Judge Chides Harper Government's 'paternalistic, self serving, arbitrary and disrespectful' approach to First Nations
On January 17, 2014, Justice Patrick Smith of the Specific Claims Tribunal issued his decision in Aundeck Omni Kaning v. Canada, finding that Canada’s unilateral, take-it-or-Ieave-it approach to the resolution of specific claims represents a blatant refusal to negotiate and undermines the Honour of the Crown in its dealings with First Nations.
“The Union of BC Indian Chiefs has carefully reviewed the decision and it is clear it is a damning picture of the Government of Canada’s fundamental lack of respect and commitment to resolving specific claims and bringing about true reconciliation between First Nations and the Crown. Specific claims can only be resolved through meaningful engagement not through abusing the very process of specific claims resolution Canada imposed on First Nations,” stated Grand Chief Stewart Phillip, President of the Union of BC Indian Chiefs. “We stand with the Aundeck Omni Kaning in their efforts hold Canada to account.”
In his decision, Justice Smith observed Canada’s position is:
“frankly, paternalistic, self-serving, arbitrary and disrespectful of First Nations. It falls short of upholding the honour of the Crown, and its implied principle of “good faith” required in all negotiations Canada undertakes with First Nations. Such a position affords no room for the principles of reconciliation, accommodation and consultation that the Supreme Court, in many decisions, has described as being the foundation of Canada’s relationship with First Nations. “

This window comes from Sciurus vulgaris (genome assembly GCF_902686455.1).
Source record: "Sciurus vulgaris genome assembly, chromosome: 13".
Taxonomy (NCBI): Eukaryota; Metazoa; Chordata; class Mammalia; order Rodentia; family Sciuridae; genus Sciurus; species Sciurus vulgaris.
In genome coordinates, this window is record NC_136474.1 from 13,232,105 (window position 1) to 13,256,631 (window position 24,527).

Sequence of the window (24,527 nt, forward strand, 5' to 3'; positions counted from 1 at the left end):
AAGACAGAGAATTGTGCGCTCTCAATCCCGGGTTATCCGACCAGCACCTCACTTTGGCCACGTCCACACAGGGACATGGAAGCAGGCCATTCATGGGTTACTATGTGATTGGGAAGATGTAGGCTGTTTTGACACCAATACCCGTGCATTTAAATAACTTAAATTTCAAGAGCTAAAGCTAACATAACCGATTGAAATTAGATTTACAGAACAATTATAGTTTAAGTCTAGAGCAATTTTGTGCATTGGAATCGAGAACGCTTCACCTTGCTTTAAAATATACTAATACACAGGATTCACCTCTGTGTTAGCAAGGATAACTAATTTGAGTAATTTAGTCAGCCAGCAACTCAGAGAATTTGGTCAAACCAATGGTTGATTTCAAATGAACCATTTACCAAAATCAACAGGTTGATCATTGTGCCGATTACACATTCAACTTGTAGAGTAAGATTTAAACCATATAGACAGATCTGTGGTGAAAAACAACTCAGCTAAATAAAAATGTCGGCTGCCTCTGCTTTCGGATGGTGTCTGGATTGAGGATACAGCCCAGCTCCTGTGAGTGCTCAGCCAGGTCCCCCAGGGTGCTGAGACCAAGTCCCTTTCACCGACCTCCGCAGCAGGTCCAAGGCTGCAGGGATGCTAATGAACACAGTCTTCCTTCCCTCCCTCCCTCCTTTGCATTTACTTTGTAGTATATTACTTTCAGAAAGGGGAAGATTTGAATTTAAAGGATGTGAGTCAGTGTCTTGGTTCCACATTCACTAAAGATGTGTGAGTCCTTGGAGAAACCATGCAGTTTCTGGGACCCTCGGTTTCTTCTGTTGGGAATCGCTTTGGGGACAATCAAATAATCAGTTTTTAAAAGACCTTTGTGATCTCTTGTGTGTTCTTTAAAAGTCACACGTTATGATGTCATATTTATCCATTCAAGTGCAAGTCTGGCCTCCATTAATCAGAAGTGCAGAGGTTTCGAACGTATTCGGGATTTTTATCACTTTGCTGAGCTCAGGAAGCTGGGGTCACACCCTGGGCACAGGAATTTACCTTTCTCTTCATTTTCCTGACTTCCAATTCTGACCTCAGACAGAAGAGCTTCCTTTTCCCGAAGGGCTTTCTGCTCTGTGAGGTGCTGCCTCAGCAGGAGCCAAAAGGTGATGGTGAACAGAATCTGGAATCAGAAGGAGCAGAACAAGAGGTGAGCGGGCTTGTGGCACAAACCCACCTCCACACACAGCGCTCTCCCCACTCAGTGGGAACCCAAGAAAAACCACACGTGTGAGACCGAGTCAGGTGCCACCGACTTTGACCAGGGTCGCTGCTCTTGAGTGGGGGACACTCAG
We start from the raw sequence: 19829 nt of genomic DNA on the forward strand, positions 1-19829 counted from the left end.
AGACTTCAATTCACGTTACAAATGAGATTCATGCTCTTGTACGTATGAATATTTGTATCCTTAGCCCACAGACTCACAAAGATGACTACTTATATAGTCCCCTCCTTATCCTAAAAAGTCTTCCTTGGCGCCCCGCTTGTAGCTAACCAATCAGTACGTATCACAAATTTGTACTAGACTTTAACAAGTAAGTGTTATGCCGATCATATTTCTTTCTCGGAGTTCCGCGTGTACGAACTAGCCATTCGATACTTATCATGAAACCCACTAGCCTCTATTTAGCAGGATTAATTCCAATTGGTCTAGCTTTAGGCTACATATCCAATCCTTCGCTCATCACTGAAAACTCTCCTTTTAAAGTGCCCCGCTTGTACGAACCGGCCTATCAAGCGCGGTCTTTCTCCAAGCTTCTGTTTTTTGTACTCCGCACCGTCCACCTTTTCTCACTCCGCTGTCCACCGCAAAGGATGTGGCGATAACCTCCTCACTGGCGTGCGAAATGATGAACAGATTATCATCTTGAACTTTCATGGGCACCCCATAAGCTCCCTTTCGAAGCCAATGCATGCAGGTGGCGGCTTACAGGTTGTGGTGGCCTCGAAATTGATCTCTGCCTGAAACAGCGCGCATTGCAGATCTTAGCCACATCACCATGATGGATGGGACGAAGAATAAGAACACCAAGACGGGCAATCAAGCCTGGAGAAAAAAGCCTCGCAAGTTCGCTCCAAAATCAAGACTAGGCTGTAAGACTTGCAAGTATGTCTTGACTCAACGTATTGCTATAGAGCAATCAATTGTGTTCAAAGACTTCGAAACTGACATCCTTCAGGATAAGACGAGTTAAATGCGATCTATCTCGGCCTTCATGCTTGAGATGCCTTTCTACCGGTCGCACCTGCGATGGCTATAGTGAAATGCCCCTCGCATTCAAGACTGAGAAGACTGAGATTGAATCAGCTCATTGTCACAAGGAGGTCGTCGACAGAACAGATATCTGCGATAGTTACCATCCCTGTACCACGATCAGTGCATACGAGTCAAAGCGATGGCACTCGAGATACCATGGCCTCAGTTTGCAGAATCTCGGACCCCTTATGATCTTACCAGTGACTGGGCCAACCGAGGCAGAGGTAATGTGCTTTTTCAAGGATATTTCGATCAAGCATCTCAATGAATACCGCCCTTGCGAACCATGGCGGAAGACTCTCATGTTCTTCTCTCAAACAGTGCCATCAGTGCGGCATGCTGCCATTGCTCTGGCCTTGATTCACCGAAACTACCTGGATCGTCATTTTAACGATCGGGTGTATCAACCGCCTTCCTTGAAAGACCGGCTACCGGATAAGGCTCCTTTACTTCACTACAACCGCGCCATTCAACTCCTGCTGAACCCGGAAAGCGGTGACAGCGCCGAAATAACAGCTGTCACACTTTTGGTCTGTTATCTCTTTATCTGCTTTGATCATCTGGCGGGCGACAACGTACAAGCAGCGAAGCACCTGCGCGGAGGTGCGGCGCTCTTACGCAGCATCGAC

Chief Maureen Chapman, Chair of the BC Specific Claims Working Group commented “We, as First Nations, engaged in Canada’s process to resolve our specific claims because we hoped that Canada would keep its promise to negotiate. To truly resolve these past wrongs, the claims must be heard. There is no place for unilateralism in a process intended to bring about reconciliation. There is no place for bullying and strong-arming when the honour of the Crown is at stake.”
The decision is a scathing critique of Canada’s process for resolving many specific claims – those it unilaterally deems to be of small value. The specific claims process was created to resolve Canada’s past lawful obligations through negotiations and to bring about meaningful reconciliation between First Nations and the Crown.
Since 2008, 86% of claims are now rejected outright or their files are arbitrarily closed (up from 44%). At least 20% of the claims currently under review at the Tribunal are the subjects of file closures as are 30% of claims listed as “concluded” by the specific claims branch.
This story is a press release from The Union of BC Indian Chiefs.